L’Alpaga - Charlotte Lindet
L’Alpaga - Charlotte Lindet

Once on the mountain, three separate faces are covered by the Evasion-Mont Blanc lift pass, which also includes the villages of Saint-Gervais, La Giettaz, Combloux and Cordon. What Megève lacks in pure altitude – the village sits at just 1,100m, topping out around 2,400m – it makes up for in flattering pistes and well-groomed snow. On a mid-December visit, it was clear that the piste bashers are well-practised at making the best of whatever has fallen – reassuring in the current climate.

By pure chance I skied for a morning with Pierre de Monvallier, owner of the independent ski school Oxygene, who was in town to check on the latest branch of his business. He explained how his young daughter preferred skiing here to their home in all-singing-all-dancing Val d’Isère. Megève’s quieter, tree-lined slopes are certainly less intimidating than the high-altitude pistes of the Vanoise, and the clear view over Mont Blanc offers a constant horizon. A reassuring reference point, perhaps, for novice skiers. If derring-do demands, consider the Unlimited version of the lift pass. This includes access to the drama of Chamonix, 30 minutes’ drive away.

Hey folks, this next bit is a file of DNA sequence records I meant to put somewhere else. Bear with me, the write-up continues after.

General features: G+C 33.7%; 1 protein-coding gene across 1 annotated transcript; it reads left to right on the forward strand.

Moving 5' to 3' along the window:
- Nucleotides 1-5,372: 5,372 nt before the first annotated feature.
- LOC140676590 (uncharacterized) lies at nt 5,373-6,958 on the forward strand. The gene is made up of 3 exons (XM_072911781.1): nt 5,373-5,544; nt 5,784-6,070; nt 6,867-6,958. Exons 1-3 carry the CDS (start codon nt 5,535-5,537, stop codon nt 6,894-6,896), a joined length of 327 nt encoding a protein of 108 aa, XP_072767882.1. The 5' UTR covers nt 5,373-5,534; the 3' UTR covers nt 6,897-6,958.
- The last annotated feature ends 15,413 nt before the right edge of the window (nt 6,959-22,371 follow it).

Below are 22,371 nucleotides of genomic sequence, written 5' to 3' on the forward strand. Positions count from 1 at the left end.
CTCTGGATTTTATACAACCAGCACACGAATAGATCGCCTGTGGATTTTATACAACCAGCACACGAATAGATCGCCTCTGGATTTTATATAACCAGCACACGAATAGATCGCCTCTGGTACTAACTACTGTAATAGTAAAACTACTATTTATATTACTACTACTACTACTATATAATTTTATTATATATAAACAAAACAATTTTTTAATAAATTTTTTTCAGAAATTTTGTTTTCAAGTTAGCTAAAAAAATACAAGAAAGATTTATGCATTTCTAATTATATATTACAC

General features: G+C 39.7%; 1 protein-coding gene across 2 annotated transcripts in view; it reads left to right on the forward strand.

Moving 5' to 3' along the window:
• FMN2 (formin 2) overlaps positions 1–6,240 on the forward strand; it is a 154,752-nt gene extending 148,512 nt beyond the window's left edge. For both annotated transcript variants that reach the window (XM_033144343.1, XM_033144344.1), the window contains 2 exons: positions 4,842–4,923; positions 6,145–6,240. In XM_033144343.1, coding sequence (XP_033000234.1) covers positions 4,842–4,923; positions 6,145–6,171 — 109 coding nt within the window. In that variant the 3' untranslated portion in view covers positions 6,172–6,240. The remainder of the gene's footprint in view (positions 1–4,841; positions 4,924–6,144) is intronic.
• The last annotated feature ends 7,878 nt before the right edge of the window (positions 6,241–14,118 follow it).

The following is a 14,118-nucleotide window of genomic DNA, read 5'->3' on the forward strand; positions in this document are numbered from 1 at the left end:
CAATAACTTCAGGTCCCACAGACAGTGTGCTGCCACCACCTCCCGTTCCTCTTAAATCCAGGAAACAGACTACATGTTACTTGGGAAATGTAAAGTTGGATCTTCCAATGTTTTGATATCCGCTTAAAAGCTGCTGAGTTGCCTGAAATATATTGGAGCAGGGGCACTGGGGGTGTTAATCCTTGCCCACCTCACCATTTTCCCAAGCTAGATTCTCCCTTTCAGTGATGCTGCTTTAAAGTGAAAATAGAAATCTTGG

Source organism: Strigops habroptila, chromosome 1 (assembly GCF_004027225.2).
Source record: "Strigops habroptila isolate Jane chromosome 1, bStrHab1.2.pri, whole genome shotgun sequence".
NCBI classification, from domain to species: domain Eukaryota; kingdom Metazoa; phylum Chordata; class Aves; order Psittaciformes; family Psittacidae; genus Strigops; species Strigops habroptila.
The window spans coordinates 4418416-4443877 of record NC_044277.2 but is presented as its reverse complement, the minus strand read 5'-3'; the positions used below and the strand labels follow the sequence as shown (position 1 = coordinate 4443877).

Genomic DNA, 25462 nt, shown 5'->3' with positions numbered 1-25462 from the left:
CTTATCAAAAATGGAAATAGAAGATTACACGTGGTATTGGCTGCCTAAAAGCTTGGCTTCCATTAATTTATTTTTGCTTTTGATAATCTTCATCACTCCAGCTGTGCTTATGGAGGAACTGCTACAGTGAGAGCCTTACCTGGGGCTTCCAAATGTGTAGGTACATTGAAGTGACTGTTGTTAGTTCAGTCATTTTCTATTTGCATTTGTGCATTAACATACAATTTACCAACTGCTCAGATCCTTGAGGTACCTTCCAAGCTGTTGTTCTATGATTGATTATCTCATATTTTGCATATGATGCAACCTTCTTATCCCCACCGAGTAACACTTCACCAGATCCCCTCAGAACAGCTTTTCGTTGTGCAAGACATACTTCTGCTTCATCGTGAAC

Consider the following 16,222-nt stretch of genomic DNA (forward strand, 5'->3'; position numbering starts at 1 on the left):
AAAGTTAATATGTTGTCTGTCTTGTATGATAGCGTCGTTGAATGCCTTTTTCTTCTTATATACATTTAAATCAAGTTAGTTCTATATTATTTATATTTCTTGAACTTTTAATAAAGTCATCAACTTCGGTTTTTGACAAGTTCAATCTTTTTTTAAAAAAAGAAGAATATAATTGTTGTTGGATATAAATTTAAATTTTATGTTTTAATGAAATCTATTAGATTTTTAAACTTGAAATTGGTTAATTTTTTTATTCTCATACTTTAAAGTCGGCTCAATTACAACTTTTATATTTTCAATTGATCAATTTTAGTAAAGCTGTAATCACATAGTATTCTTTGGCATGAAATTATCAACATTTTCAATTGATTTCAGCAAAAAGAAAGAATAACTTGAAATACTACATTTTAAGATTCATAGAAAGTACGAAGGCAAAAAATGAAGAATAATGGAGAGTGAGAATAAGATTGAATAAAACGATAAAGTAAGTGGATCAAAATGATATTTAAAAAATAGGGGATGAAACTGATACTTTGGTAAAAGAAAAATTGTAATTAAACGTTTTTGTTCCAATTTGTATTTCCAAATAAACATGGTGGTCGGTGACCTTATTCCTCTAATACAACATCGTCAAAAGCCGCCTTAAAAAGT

What Megève lacks in pure altitude it makes up for in flattering pistes and well-groomed snow - Marie Bougault
What Megève lacks in pure altitude it makes up for in flattering pistes and well-groomed snow - Marie Bougault

Naturally, there are many sunny terraces from which to appreciate Megève’s commanding views, none of which seemed to specialise in hamburgers or hip-hop, thankfully. I imagine this suited the locals as much as it did me, but the resort isn’t entirely immune to the march of progress. The Folie Douce waves its flamboyant jazz hands over the Mont Joux piste, and the new Tigrr Princesse, a short ski down to Mont d’Arbois, goes even further. This one really was a surprise to my traditional taste: it’s a pricey, pan-Asian affair, where a besuited man with a gong announces your entry and, once inside, the red, black and neon decor recalls certain clubs in Soho.

Combloux and La Giettaz are generally more affordable (the two-course plat du jour, for example, at the cosy Auberge Bonjournal, is just £15). And for millennials who get triggered by the sort of cultural appropriation that Tigrr Princesse is possibly guilty of, there is Le River back down in the village. Sitting pretty on the babbling river Planay, this offers a youthful vibe and an Instagram-friendly brunch-type menu. I might have paused to take a picture of my croque monsieur were it not so tasty.

All things considered, Megève is a delightful place to ski if you have the budget for it. As a luxurious short break for those who appreciate good food and wine and fashionable shops, it is perfect. Conservative? In some respects. But I prefer another C word: chic. Long may it remain so.

Getting there

Return flights from Gatwick to Geneva are from £65 per person with British Airways; ba.com. Return transfers to Megève are from £80 per person with Megève Cab; megevecab.com.

Staying there

Two nights’ B&B at the five-star Alpaga Hotel is from £521 per person; beaumier.com.

More information at megeve-tourisme.fr